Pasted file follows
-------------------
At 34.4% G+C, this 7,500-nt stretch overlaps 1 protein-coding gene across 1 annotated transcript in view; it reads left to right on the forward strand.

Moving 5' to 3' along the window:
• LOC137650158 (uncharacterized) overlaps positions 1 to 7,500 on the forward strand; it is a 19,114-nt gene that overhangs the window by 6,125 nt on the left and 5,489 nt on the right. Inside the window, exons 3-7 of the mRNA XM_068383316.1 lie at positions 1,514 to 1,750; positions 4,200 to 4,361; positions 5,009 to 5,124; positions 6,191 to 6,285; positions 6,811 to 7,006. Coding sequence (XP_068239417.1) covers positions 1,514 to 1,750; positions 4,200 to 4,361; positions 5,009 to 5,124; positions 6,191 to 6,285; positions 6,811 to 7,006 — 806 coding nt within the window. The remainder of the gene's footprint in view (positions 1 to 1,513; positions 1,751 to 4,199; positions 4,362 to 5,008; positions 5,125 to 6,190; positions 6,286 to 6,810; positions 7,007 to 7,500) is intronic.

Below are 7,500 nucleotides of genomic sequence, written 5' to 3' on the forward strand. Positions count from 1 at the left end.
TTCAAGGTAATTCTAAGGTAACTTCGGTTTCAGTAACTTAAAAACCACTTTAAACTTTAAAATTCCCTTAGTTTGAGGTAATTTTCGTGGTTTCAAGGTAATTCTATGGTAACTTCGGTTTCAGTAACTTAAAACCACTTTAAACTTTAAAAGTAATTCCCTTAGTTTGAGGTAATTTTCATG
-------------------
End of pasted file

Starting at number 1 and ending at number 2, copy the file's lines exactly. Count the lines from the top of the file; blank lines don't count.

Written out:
At 34.4% G+C, this 7,500-nt stretch overlaps 1 protein-coding gene across 1 annotated transcript in view; it reads left to right on the forward strand.

Moving 5' to 3' along the window: